Opening Day is almost here, and yes, even Phillies fans should be excited.
After a long, dreary, snowy, icy cold winter, baseball has returned. The fake games are over, the battles for roster spots are done, and the team gets ready to face the Boston Red Sox on Monday at 3:05pm ET to start their 2015 season for real.
On Sunday, the team released their official 25-man roster, and while on the surface it may be a bit depressing, keep in mind that these are baseball players who will be playing baseball on a baseball diamond at a baseball park, where there is green grass and brown dirt and fences and everything.
I'm trying to keep you guys motivated here.
Here's the #Phillies 2015 #OpeningDay roster: pic.twitter.com/mZuX5snjsa— Phillies (@Phillies) April 5, 2015
The 2011 roster, this is not. Just four seasons after winning 102 games, the most in baseball, the Phils enter the 2015 season with perhaps the worst Opening Day roster in Major League Baseball.
Sure, the Arizona Diamondbacks may bristle at being left out of this conversation, but as you can see, the lack of star power above is glaringly evident.
Chad Billingsley, Mario Hollands, Jonathan Pettibone and Domonic Brown start the season on the 15-day disabled list. Reliever Dustin McGowan, who just signed with the team on Saturday night, joins a bullpen that still features closer Jonathan Papelbon (for how much longer no one knows), a might-be-injured Ken Giles (not thrilled with the fastball velocity being down 2-3 ticks), Jake Diekman, Justin De Fratus, Luis Garcia, Cesar Jimenez and Jeanmar Gomez.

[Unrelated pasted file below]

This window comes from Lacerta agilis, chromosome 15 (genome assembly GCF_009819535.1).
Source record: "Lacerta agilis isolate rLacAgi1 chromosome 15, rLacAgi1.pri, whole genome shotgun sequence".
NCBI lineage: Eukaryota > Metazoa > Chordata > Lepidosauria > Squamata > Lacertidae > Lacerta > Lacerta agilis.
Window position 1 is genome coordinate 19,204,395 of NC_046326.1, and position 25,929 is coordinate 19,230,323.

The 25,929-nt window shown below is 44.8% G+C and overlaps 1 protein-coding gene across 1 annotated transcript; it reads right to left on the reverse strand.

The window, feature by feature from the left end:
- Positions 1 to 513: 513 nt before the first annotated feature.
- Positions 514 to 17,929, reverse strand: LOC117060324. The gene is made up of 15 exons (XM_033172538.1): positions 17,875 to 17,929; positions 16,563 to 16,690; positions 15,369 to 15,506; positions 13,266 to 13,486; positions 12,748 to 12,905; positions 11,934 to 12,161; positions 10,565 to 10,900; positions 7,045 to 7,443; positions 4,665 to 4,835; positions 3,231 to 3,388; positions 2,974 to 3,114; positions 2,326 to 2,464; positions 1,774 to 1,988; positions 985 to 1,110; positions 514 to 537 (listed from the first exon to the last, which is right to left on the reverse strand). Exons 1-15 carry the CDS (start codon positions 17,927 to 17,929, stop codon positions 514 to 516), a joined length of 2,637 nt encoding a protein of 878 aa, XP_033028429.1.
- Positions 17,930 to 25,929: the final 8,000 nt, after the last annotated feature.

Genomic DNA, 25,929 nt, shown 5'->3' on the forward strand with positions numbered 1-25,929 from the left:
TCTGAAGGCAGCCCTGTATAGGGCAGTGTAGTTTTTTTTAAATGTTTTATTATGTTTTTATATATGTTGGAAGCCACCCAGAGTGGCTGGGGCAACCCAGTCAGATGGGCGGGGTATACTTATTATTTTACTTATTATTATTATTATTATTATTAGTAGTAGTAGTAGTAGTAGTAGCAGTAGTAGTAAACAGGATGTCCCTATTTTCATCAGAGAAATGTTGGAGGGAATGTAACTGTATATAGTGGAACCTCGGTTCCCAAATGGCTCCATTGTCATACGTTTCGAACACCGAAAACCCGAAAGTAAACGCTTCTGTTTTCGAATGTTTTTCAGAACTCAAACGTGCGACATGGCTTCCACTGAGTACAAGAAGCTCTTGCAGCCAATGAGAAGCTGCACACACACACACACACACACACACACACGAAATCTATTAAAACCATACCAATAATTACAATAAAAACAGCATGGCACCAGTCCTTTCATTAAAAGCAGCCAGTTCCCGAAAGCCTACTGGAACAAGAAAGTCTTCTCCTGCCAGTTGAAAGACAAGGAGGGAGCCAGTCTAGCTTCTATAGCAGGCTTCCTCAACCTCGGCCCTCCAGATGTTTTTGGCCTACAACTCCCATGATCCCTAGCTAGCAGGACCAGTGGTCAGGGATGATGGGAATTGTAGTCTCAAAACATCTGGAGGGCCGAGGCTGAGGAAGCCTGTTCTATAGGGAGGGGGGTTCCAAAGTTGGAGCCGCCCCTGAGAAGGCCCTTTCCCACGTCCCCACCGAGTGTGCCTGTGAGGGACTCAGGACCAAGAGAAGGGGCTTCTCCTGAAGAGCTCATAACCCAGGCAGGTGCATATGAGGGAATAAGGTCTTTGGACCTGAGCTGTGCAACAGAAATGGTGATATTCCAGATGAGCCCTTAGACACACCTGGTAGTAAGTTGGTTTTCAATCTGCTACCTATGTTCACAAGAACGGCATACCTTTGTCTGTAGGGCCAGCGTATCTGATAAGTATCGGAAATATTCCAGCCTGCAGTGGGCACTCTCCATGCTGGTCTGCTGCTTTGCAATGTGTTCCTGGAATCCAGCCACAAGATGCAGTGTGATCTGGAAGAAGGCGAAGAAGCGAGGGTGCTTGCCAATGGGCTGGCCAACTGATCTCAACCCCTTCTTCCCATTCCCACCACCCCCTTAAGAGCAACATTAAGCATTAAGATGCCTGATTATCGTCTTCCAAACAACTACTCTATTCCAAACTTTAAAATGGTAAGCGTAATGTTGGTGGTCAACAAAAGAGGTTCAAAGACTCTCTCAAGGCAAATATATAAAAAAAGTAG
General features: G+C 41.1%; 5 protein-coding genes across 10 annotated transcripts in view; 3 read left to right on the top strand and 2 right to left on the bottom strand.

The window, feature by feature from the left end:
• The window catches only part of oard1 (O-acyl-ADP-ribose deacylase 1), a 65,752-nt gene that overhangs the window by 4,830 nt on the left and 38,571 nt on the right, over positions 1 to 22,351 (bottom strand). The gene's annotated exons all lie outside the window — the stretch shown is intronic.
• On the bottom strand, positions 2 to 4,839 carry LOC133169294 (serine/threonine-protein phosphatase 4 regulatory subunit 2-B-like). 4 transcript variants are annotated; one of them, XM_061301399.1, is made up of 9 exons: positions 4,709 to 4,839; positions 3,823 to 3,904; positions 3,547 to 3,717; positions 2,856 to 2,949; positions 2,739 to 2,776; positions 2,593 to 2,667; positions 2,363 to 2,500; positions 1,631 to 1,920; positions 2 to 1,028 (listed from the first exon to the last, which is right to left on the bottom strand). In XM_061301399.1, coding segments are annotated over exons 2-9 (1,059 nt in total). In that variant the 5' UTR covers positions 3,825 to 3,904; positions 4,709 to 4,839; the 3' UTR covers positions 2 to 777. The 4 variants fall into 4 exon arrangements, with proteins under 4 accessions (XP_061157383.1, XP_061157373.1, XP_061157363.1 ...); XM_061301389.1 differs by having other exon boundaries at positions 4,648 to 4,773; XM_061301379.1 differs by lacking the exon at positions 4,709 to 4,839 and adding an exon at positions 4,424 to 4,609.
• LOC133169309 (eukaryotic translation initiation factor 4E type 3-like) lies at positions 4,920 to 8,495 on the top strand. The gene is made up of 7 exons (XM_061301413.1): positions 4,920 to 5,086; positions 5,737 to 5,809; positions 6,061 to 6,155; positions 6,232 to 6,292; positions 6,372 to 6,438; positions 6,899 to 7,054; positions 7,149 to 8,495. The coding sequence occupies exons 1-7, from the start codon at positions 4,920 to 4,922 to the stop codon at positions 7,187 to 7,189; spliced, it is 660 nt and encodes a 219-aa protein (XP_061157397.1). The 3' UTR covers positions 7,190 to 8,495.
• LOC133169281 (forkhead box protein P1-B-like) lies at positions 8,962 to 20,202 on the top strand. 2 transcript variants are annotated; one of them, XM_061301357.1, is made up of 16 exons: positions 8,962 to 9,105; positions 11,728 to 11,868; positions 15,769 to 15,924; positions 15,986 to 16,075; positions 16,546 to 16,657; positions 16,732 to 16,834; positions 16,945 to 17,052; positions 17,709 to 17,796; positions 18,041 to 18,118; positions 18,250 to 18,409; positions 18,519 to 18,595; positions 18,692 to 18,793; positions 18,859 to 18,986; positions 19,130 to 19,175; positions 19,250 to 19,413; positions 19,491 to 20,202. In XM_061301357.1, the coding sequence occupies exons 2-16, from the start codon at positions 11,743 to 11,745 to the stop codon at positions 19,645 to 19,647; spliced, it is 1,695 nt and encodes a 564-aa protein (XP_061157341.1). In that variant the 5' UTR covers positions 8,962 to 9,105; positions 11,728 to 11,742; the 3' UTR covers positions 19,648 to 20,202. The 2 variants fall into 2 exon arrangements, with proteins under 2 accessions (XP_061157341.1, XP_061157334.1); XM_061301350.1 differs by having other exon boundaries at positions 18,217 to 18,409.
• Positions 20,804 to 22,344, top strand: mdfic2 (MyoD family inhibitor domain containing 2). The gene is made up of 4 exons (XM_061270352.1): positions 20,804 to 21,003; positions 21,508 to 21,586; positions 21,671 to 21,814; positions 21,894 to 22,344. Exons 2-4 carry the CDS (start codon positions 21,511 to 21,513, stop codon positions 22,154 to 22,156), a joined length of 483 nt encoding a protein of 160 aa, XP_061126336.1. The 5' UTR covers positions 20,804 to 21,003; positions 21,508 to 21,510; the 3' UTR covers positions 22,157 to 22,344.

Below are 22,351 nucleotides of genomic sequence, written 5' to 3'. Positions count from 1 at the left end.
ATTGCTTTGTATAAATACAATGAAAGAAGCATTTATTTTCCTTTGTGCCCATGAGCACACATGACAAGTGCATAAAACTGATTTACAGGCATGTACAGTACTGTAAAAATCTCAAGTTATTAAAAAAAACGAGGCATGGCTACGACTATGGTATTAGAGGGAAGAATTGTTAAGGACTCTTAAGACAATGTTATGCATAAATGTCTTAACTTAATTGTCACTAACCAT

That is the strength of the roster. As for the weakest area, there are multiple contenders.
First, the rotation. Cole Hamels is an ace and gives the Phillies a chance to win every single time out. But he may not be long for this place. After him is a veritable who's who of either declining veterans trying to patch it together for one more season, or less-than-exciting arms who, at the very best, could eat some innings.
Aaron Harang slides in as the No. 2 starter, with David Buchanan the No. 3 and Jerome Williams the No. 4. The team doesn't need a No. 5 starter for a while, so that extra arm will be relegated to the bullpen for now.
The outfield is also a problem. Ben Revere, who is suddenly on the trading block, opens as the team's left fielder. Rule 5 pick Odubel Herrera is a Revere-clone tapped to start in center. Grady Sizemore will likely open the season in right, with veteran Jeff Francoeur, who has made it back to the Majors after a bout with depression, likely platooning with Sizemore.
That is a group that might struggle to approach 20 home runs collectively this year.
As for the infield, there are a bunch of familiar names. Ryan Howard is still here, still slugging under .400 (at least this spring he did), along with 10-5 man Chase Utley, still the team's best player. Freddy Galvis had a good spring and will be the replacement for Jimmy Rollins at shortstop, with Cody Asche starting his second full season as the team's third baseman.
Andres Blanco and Cesar Hernandez open as the reserve middle infielders, and Darin Ruf made the team, listed by the club as an infielder, but could also play some outfield as well. Carlos Ruiz once again opens the season as the team's primary catcher, with newcomer Cameron Rupp the back-up this year.
Guys, I'm not going to lie to you. It could be very ugly this year.
But you know this. You know this is a team in transition, and you know that Hamels and Papelbon could both be gone sooner rather than later. You know the team is itching to trade Howard, and you know it's possible Utley could, at some point, decide he'll waive his 10-5 rights in order to play for a winner one more time.
But even if you are a bit depressed by this roster, just remember... it's baseball.
Baseball is back. And "bad" baseball is better than almost anything else that might be considered "good."